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Criminal Justice System: How it Works
What is Criminal Justice System (CJS)?
CJS is a chain of sections established by the government to control crime and to protect citizenry from various violations and offenses. CJS of the United States consists of different systems in different areas depending on the jurisdiction that is in charge of: city, county, state, federal or tribal government, etc. Varying from area to area, CJS works differently regarding the law, agencies and the whole justice process itself. The main system encompasses State CJS and Federal CJS:
1) State CJS handles crimes committed within the boundaries of one state;
2) Federal CJS handles crimes committed in more than one state or on federal properties.
How CJS Works
The criminal justice process starts when the crime is observed. The process itself is a sequence of events that may vary from area to area depending on the jurisdictions and the seriousness of the crime. There are also other factors like age (juvenile or adult), etc. that can affect the process. Not all the components of criminal justice process can be applied in that sequence that is given below; some may be even rejected because of lack of evidence or non-correspondence to the case.
Hereby, the criminal justice process is comprised of four major steps that process a case from the inception, through pre-trial and trial phases to punishment or post-trial stage.
- Inception– this stage starts when law-enforcement officers receive the crime report from the victim or witnesses of the crime. From then on, they start the process of investigation in regard to finding enough evidence to build a case. In case law-enforcement officers find enough evidence, they arrest the suspect or, depending on the case, issue a citation for the suspect to appear in the court at a specific time. If the officer couldn’t find enough evidence or a suspect, the case remains open.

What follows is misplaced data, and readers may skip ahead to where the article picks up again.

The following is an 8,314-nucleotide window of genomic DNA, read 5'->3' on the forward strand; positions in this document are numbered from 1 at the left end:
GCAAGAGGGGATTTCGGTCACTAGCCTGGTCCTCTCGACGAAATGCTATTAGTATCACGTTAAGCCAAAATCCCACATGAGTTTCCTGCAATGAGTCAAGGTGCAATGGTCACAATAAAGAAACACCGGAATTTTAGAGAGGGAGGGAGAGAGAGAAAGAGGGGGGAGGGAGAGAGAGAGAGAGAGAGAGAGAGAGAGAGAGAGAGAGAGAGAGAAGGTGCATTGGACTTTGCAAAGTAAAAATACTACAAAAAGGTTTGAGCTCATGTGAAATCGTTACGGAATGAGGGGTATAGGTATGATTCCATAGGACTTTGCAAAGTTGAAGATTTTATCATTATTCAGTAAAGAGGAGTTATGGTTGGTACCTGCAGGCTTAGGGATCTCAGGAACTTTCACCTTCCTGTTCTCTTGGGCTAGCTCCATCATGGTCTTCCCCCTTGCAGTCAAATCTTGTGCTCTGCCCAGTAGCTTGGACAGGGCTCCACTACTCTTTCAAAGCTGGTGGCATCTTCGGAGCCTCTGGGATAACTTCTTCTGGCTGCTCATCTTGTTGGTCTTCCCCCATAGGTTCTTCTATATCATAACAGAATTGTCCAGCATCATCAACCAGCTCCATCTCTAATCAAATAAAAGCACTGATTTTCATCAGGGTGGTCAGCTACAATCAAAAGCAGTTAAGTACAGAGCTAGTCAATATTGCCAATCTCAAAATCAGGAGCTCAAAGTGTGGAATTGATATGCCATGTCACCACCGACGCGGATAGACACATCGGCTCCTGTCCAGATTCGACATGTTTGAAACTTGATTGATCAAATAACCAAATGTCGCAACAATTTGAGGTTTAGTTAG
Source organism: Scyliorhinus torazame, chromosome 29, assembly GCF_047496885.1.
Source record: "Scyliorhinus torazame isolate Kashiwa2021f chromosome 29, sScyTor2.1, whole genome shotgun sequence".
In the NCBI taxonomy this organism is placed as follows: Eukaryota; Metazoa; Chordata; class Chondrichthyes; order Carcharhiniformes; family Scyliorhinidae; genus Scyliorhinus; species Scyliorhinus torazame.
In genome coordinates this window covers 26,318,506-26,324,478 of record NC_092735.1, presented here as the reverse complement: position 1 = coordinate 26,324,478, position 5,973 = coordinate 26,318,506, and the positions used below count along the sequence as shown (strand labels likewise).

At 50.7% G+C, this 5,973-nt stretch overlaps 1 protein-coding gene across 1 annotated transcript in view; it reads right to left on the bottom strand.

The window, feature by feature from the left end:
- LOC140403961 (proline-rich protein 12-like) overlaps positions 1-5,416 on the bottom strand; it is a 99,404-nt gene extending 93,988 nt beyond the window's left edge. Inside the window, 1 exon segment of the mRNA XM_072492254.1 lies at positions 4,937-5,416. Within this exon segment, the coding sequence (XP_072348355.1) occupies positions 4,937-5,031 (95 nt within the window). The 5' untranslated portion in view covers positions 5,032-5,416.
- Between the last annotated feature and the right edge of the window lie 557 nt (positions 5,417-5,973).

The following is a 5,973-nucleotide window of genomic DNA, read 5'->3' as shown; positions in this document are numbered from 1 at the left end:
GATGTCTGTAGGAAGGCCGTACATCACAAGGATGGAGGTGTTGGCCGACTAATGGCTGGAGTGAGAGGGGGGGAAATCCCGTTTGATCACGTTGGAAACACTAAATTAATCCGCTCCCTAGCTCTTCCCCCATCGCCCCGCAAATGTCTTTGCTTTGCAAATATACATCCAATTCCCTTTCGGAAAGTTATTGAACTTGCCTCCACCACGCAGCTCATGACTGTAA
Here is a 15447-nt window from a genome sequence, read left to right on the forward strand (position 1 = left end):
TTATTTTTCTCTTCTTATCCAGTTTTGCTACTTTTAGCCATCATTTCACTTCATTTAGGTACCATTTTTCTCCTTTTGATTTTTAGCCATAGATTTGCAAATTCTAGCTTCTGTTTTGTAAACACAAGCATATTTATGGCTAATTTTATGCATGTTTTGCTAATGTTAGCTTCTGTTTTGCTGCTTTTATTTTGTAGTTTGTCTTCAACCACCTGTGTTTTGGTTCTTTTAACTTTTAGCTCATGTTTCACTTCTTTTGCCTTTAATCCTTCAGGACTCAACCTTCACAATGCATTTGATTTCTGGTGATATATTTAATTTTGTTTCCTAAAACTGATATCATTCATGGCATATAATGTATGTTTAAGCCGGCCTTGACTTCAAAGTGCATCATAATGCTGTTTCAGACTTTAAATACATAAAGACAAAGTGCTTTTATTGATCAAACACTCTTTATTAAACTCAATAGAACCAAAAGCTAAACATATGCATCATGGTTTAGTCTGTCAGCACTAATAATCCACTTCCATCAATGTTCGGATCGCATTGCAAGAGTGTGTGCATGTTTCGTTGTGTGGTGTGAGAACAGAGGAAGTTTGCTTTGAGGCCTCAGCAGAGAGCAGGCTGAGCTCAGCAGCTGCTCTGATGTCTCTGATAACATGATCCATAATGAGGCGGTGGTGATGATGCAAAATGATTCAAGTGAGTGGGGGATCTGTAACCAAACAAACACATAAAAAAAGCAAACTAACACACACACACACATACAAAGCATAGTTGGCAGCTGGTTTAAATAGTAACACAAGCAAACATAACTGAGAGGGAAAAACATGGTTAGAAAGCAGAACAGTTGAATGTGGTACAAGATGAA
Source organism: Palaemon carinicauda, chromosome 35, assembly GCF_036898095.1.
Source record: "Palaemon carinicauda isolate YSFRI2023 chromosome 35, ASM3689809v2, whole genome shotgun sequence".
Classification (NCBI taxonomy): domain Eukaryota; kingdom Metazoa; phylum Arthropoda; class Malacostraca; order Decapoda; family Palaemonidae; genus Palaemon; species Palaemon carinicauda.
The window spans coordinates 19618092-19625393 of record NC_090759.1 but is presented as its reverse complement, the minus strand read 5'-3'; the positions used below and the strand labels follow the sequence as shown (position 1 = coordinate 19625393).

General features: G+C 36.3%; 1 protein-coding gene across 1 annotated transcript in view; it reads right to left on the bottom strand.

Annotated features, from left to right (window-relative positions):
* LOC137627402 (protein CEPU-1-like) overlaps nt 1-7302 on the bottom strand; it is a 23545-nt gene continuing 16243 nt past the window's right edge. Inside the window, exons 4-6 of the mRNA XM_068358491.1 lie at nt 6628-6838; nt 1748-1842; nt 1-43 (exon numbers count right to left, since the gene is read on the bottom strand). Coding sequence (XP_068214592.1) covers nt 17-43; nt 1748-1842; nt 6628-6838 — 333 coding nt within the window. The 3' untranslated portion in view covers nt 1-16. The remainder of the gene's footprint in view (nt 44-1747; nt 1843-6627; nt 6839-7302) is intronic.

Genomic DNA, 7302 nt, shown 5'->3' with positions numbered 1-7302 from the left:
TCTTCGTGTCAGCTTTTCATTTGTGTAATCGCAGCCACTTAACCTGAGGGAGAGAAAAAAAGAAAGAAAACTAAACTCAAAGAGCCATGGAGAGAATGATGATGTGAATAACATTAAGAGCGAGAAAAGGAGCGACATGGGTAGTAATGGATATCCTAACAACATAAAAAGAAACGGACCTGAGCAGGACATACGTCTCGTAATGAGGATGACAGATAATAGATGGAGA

- Pre-trial– the case is continued in the prosecution, where the prosecutor weighs the evidence to determine whether the defendant is guilty or not. Hence, the prosecutor considers whether to file a written complaint (or charge) or to release the defendant without prosecution. If the prosecutor decides to write a complaint, the defendant has to appear in court to be informed about the case details and his or her rights. Depending on the reported evidence, the judge decides to hold the defendant or release him or her. The defendant becomes acknowledged with his/her rights and if the defendant can’t afford an attorney the court may appoint one to start the process. The judge can decide to release the defendant on bail, bond or on his or her “own Recognizance” (to appear in court when called on). If the defendant is released on bail, she or he pays a non-refundable fee. Through the preliminary hearings, the jury decides upon the defendant is guilty or not for making further decision, which is entry into the trial phase. If the defendant is not guilty, no trial is held.
- Trial– this stage determines the guiltiness of the defendant. If the defendant is guilty, there can be two ways to resolve the case. Most of the cases are resolved by plea agreements (when the defendant agrees to plead guilty to a particular charge in return for some concessions from the prosecutor) or setting the date for sentencing.
- Post-trial– in some cases the offenders may appeal the case to change the sentence, seek a new trial, etc. If no appeals occur, the offenders are sent to a jail or prison at a particular term.